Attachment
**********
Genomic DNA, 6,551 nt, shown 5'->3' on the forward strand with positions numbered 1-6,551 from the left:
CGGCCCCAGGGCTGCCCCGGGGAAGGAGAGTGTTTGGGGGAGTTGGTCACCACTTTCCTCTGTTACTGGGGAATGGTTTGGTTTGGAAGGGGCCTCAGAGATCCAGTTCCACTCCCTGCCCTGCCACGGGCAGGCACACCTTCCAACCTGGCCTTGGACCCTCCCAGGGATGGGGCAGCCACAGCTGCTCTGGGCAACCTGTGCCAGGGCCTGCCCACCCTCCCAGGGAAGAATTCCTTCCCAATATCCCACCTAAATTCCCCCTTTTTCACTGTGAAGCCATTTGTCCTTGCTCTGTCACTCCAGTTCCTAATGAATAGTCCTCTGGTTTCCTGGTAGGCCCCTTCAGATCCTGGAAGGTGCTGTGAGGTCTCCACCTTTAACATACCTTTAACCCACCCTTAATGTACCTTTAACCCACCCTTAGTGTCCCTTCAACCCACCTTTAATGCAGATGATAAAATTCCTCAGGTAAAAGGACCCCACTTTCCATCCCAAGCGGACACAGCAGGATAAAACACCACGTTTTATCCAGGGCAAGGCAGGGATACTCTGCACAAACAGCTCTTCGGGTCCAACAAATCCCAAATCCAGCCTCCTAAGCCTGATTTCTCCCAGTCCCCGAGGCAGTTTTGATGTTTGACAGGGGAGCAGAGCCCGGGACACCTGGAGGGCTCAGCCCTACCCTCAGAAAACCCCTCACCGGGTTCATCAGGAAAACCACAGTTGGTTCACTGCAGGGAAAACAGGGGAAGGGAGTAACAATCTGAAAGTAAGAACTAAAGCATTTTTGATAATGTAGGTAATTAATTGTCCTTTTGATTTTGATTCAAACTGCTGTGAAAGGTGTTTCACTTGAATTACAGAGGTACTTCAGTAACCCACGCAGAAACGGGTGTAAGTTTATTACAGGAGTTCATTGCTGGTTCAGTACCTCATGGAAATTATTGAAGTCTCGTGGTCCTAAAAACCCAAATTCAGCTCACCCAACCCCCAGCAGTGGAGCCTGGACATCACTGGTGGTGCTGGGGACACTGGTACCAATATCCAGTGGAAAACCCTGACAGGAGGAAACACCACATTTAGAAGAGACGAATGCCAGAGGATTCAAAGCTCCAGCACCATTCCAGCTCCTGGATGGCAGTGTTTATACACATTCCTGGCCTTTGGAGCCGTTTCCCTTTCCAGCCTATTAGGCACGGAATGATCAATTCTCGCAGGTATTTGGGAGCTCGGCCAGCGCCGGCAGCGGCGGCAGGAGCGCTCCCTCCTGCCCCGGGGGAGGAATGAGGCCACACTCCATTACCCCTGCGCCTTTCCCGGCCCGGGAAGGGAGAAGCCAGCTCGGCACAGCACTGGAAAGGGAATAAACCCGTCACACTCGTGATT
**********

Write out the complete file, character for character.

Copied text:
Genomic DNA, 6,551 nt, shown 5'->3' on the forward strand with positions numbered 1-6,551 from the left:
CGGCCCCAGGGCTGCCCCGGGGAAGGAGAGTGTTTGGGGGAGTTGGTCACCACTTTCCTCTGTTACTGGGGAATGGTTTGGTTTGGAAGGGGCCTCAGAGATCCAGTTCCACTCCCTGCCCTGCCACGGGCAGGCACACCTTCCAACCTGGCCTTGGACCCTCCCAGGGATGGGGCAGCCACAGCTGCTCTGGGCAACCTGTGCCAGGGCCTGCCCACCCTCCCAGGGAAGAATTCCTTCCCAATATCCCACCTAAATTCCCCCTTTTTCACTGTGAAGCCATTTGTCCTTGCTCTGTCACTCCAGTTCCTAATGAATAGTCCTCTGGTTTCCTGGTAGGCCCCTTCAGATCCTGGAAGGTGCTGTGAGGTCTCCACCTTTAACATACCTTTAACCCACCCTTAATGTACCTTTAACCCACCCTTAGTGTCCCTTCAACCCACCTTTAATGCAGATGATAAAATTCCTCAGGTAAAAGGACCCCACTTTCCATCCCAAGCGGACACAGCAGGATAAAACACCACGTTTTATCCAGGGCAAGGCAGGGATACTCTGCACAAACAGCTCTTCGGGTCCAACAAATCCCAAATCCAGCCTCCTAAGCCTGATTTCTCCCAGTCCCCGAGGCAGTTTTGATGTTTGACAGGGGAGCAGAGCCCGGGACACCTGGAGGGCTCAGCCCTACCCTCAGAAAACCCCTCACCGGGTTCATCAGGAAAACCACAGTTGGTTCACTGCAGGGAAAACAGGGGAAGGGAGTAACAATCTGAAAGTAAGAACTAAAGCATTTTTGATAATGTAGGTAATTAATTGTCCTTTTGATTTTGATTCAAACTGCTGTGAAAGGTGTTTCACTTGAATTACAGAGGTACTTCAGTAACCCACGCAGAAACGGGTGTAAGTTTATTACAGGAGTTCATTGCTGGTTCAGTACCTCATGGAAATTATTGAAGTCTCGTGGTCCTAAAAACCCAAATTCAGCTCACCCAACCCCCAGCAGTGGAGCCTGGACATCACTGGTGGTGCTGGGGACACTGGTACCAATATCCAGTGGAAAACCCTGACAGGAGGAAACACCACATTTAGAAGAGACGAATGCCAGAGGATTCAAAGCTCCAGCACCATTCCAGCTCCTGGATGGCAGTGTTTATACACATTCCTGGCCTTTGGAGCCGTTTCCCTTTCCAGCCTATTAGGCACGGAATGATCAATTCTCGCAGGTATTTGGGAGCTCGGCCAGCGCCGGCAGCGGCGGCAGGAGCGCTCCCTCCTGCCCCGGGGGAGGAATGAGGCCACACTCCATTACCCCTGCGCCTTTCCCGGCCCGGGAAGGGAGAAGCCAGCTCGGCACAGCACTGGAAAGGGAATAAACCCGTCACACTCGTGATT